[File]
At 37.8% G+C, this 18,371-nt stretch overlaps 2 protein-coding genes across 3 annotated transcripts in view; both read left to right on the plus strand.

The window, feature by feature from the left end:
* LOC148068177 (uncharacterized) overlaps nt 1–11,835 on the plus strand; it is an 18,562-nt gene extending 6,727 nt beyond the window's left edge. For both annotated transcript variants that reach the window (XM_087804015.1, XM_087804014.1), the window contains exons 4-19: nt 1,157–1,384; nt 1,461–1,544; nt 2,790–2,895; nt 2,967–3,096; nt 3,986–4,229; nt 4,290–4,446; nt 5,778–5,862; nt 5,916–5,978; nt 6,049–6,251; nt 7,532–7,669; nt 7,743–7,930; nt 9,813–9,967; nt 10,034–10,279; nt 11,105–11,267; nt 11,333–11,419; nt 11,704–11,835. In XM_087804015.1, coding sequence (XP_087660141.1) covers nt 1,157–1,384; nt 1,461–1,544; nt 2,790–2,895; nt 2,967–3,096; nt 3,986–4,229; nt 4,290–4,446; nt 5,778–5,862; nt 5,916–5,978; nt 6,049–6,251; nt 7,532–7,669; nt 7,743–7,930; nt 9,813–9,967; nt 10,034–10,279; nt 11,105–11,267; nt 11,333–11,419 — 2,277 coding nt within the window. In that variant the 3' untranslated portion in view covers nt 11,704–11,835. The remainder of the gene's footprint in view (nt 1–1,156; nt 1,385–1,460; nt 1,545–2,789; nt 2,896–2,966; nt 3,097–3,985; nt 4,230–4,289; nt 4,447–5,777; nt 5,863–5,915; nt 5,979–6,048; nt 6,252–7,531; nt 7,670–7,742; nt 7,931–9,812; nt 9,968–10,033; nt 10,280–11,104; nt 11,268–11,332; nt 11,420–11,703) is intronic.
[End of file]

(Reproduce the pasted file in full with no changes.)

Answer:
At 37.8% G+C, this 18,371-nt stretch overlaps 2 protein-coding genes across 3 annotated transcripts in view; both read left to right on the plus strand.

The window, feature by feature from the left end:
* LOC148068177 (uncharacterized) overlaps nt 1–11,835 on the plus strand; it is an 18,562-nt gene extending 6,727 nt beyond the window's left edge. For both annotated transcript variants that reach the window (XM_087804015.1, XM_087804014.1), the window contains exons 4-19: nt 1,157–1,384; nt 1,461–1,544; nt 2,790–2,895; nt 2,967–3,096; nt 3,986–4,229; nt 4,290–4,446; nt 5,778–5,862; nt 5,916–5,978; nt 6,049–6,251; nt 7,532–7,669; nt 7,743–7,930; nt 9,813–9,967; nt 10,034–10,279; nt 11,105–11,267; nt 11,333–11,419; nt 11,704–11,835. In XM_087804015.1, coding sequence (XP_087660141.1) covers nt 1,157–1,384; nt 1,461–1,544; nt 2,790–2,895; nt 2,967–3,096; nt 3,986–4,229; nt 4,290–4,446; nt 5,778–5,862; nt 5,916–5,978; nt 6,049–6,251; nt 7,532–7,669; nt 7,743–7,930; nt 9,813–9,967; nt 10,034–10,279; nt 11,105–11,267; nt 11,333–11,419 — 2,277 coding nt within the window. In that variant the 3' untranslated portion in view covers nt 11,704–11,835. The remainder of the gene's footprint in view (nt 1–1,156; nt 1,385–1,460; nt 1,545–2,789; nt 2,896–2,966; nt 3,097–3,985; nt 4,230–4,289; nt 4,447–5,777; nt 5,863–5,915; nt 5,979–6,048; nt 6,252–7,531; nt 7,670–7,742; nt 7,931–9,812; nt 9,968–10,033; nt 10,280–11,104; nt 11,268–11,332; nt 11,420–11,703) is intronic.